Second City Works presents "Getting to Yes, And" on WGN Plus
Kelly connects with David Glasgow, NYU Law School professor and the Executive Director of the Melzer Center for Diversity, Inclusion and Belonging. He has a new book co-written with Kenji Yoshino called “Say The Right Thing: How to Talk About Identity, Diversity and Justice.” “It’s impossible to live in a biased society without bias seeping […]
Only Three Lads - Classic Alternative Music Podcast
This week, we unleash the beasts and spotlight songs that reference animals in the title...for example, the 1997 UK Top 40 hit "Hello Tiger" by Scottish lo-fi indie rock band band Urusei Yatsura. It's a happy coincidence, then, that our Third Lad this week is none other than singer/songwriter/guitarist GRAHAM KEMP from URUSEI YATSURA! Urusei Yatsura was formed in Glasgow 30 years ago this week, and released three full length albums from 1996 to 2000, a clutch of singles & EPs, as well as compilations of rarities, live tracks and BBC radio sessions. Taking their name from a popular Japanese anime/manga (and simply known as Yatsura in the US and Japan due to legal reasons), the noisy "geek rock" band carved out a unique place in the British musical landscape. And there's another great reason to celebrate - their 1996 debt album, We Are Urusei Yatsura, has recently been expanded to a 2 LP reissue, complete with b-sides, demos and unreleased tracks! It's out now on Rocket Girl Records at https://uruseiyatsuraband.bandcamp.com, or try https://t.co/Y3rsuSFW00 in the US. Join us as we discuss the formation of Urusei Yatsura, the Glasgow music scene, the importance of John Peel, hard-to-pronounce names, keeping a well stocked larder, Megan Thee Stallion lyrics, The Wallflowers, and much, much more. Plus, we introduce the latest (and dumbest) world famous O3L game, "Only Three Lads Had A Farm." So don't you get fresh with us...E-I-E-I-O, suckas! #musicpodcast #musicpodcasts #classicalternative #indierock #geekrock #punkrock #newwave #1stwave #britpop #grunge #indiepop
Dear Listeners, it's time to travel Europe with me! From emergency rooms to non-stop pasta eating… I'm taking you on my month-long Europe trip where I travel to London, Rome, Barcelona, Edinburgh, and Glasgow! Each week, I will record a breakdown of the previous week's experiences while I answer the following questions: A word to describe the past week. What new experiences have I had this week? What have I learned about myself? What have I learned about other people? How have I dropped into presence? My favorite memory from the last week. This episode is all about London & Rome - which was verrrrrrry full of unexpected events. Come along on this journey of adventure, learning, culture & self-discovery! It's time for Shenanigans With Chelann Again. ;) P.S. - Barcelona episode is coming next! Resources: Learn more about my business, Watt Advertising - We Transform businesses through profitable Google Ads! How Sam & I Changed Our Intentions For Our Trip - RPM Method To Connect With Me Further: Instagram (where you can find videos from my trip!) | chelannagain.com Music Credit: Chelann Again Outro by 7ky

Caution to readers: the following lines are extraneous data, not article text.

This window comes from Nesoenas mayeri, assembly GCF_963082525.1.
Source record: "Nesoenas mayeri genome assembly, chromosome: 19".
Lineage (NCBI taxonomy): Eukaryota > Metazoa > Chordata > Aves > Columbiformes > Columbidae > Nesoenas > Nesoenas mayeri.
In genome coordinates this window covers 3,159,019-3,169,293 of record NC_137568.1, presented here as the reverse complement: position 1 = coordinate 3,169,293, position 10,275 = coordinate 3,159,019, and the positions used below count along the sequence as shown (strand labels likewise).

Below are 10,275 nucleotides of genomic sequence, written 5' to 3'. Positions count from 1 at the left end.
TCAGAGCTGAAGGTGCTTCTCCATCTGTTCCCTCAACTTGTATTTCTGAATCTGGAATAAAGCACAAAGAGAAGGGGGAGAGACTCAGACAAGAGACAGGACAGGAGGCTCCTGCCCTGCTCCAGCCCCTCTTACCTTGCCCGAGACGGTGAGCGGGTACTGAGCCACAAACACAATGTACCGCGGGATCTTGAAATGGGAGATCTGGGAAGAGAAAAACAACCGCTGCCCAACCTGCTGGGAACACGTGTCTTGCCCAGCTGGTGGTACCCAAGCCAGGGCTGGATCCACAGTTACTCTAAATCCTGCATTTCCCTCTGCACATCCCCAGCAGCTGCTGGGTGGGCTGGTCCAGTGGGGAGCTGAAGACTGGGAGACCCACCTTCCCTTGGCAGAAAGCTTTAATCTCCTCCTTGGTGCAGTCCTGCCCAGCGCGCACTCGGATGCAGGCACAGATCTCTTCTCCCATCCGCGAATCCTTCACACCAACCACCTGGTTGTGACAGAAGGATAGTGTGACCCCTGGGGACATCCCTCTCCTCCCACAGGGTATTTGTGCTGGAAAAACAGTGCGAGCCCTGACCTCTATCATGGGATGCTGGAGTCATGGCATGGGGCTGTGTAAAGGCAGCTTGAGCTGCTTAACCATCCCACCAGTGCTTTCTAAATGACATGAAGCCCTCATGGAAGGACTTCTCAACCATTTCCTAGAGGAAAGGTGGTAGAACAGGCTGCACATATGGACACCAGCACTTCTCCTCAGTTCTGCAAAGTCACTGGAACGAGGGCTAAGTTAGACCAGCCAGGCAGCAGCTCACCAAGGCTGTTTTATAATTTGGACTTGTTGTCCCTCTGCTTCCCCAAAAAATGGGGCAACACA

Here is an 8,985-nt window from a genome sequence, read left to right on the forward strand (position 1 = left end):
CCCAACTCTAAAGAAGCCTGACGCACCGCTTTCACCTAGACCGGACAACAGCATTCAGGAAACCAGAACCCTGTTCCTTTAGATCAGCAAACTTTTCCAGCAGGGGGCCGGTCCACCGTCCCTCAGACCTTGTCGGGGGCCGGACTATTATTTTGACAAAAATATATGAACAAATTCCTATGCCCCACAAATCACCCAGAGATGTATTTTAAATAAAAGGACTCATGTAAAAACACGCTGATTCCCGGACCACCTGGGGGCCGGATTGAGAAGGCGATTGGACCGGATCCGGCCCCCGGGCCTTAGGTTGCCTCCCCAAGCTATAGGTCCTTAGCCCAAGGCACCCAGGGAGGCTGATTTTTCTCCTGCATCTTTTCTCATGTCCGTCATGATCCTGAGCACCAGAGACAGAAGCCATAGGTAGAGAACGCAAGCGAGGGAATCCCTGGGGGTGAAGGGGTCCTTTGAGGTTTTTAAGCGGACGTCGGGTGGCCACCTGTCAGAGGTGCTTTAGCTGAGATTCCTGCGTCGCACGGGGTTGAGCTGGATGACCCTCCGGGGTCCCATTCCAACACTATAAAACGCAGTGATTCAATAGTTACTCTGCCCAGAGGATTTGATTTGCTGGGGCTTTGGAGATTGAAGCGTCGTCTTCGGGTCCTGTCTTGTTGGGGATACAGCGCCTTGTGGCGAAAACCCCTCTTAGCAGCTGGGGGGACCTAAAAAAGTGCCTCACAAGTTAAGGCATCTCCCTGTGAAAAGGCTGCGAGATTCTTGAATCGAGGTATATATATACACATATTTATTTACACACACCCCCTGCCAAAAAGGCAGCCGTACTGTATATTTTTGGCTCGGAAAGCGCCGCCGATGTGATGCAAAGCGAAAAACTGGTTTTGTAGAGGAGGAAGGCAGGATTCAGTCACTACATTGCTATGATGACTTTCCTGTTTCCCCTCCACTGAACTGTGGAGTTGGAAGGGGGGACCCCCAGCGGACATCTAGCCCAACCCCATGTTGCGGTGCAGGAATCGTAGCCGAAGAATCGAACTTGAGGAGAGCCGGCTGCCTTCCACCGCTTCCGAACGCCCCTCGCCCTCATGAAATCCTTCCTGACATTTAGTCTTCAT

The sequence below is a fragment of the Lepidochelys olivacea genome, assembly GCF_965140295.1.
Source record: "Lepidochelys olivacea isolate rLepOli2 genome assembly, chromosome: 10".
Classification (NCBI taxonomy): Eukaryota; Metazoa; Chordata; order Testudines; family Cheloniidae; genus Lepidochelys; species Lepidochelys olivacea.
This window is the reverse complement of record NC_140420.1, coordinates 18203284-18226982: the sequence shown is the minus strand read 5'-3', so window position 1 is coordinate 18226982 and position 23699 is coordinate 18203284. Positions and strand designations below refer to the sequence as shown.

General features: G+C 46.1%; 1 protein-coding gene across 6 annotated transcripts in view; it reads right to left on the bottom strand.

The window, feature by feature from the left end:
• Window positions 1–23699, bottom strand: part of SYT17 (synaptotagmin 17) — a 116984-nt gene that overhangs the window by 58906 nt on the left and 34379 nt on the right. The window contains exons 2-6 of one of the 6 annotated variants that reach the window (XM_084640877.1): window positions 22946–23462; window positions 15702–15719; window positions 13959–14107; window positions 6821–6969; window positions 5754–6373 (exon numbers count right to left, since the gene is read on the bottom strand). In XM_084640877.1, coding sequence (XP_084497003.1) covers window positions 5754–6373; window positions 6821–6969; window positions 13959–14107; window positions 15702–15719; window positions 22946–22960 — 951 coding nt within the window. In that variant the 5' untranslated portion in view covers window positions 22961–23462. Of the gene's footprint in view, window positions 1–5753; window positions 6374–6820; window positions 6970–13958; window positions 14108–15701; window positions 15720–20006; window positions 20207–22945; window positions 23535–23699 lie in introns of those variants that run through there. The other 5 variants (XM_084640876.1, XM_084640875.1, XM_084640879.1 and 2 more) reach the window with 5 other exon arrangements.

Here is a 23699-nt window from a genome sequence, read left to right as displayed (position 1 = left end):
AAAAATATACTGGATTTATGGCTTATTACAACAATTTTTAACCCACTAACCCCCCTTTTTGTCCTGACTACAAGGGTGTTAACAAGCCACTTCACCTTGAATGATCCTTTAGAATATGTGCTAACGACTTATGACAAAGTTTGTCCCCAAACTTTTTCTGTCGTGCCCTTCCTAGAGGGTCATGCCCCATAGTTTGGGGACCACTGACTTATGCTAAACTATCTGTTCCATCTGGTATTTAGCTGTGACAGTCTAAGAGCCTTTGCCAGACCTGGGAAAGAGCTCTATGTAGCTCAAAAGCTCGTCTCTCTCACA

Locked On Broncos - Daily Podcast On The Denver Broncos
The Denver Broncos released Ronald Darby, Graham Glasgow, and Chase Edmonds on Friday, clearing nearly $27M in cap space ahead of next week's NFL Free Agency. Is the Broncos defense committed to Patrick Surtain and Damarri Mathis as their starting cornerbacks? Has the Broncos offensive line begun its rebuild? Will the Broncos be in the market for a running back in free agency? Are the Broncos done making roster moves before next week's free agency frenzy? Cody Roark and Sayre Bedinger share their Broncos analysis and more. WANT MORE DAILY DENVER BRONCOS CONTENT? Follow & Subscribe on all Podcast platforms…
In the early morning hours of August 8th 1963, 16 men stopped and robbed the Royal Mail Train from Glasgow to London. The men drove away with roughly 2.3 million Emglish Pounds (worth close to 30 million today). We get into all of that, but first Krysta has some facts in honor of International Woman's Day! Krysta gives us somewhere between six and seven facts and then off we go. First we look at the robbers themselves, then we look at their plan and in some ways, just how lucky they were. We also discuss the failures of the men to properly clean the farm where they laid low and how they failed to torch it. In the end a ketchup bottle and a Monopoly board spell doom for most of the robbers involved...but most of the money is never recovered. Join us for this very special historical true crime edition of the Family Plot Podcast!
This week the I am reading from Daniel Coumbe's book 'ANOMALY: A Scientific Exploration of the UFO Phenomenon' and 'Tales From an Edinburgh Tour Guide' by Graeme Milne.Graeme MilneGraeme is an expert on the haunted spaces of Aberdeen and Edinburgh in Scotland. He takes people on tours of Edinburgh and has had ghostly experiences of his own.An exploration of haunted Edinburgh through the eyes of a local guide. Hundreds of ghost stories many never published before. Supernatural stories from across the capital of Scotland.https://www.facebook.com/GraemeMilnesHauntedNorth/https://tinyurl.com/28f4fazhDaniel CoumbeIn June 2021, the U.S. National Intelligence publicly admitted that UFOs are real physical objects and that they have been penetrating restricted military airspace since at least 2004. Despite this bombshell and further recent admissions by the Pentagon, the identity of these mysterious craft remains unknown. This book brings the full scientific method to bear on this enigmatic issue.Written by Daniel Coumbe, a former research scientist at the Niels Bohr Institute in Copenhagen with a PhD in theoretical particle physics, this book defines one of the first scientifically credible studies of UFOs in the modern era.Anomaly reveals new results derived from radar, optical sensors, and scientific instruments, rather than speculating on unreliable eyewitness testimony. This scientific approach provides the reader with clear and reliable answers, something that is desperately needed in the murky field of UFOs.BioDaniel Coumbe received a PhD in theoretical particle physics from the University of Glasgow. He has held research positions at Syracuse University in New York, Jagiellonian University in Poland, and the prestigious Niels Bohr Institute in Denmark. Coumbe has published fourteen peer-reviewed research papers on theoretical physics, including articles in world-leading journals such as Physical Review Letters and Classical and Quantum Gravity. Dr. Coumbe is the author of a graduate-level textbook on quantum gravity, Magnifying Spacetime: How Physics Changes with Scale. He has taught college-level courses in physics and mathematics and has given numerous presentations at international physics conferences.https://www.amazon.com/Anomaly-Scientific-Exploration-UFO-Phenomenon-ebook/dp/B0BK5TXJ8W/ref=tmm_kin_swatch_0?_encoding=UTF8&qid=1677920376&sr=8-1https://www.pastliveshypnosis.co.uk/https://www.patreon.com/pastlivespodcasthttps://www.patreon.com/alienufopodcast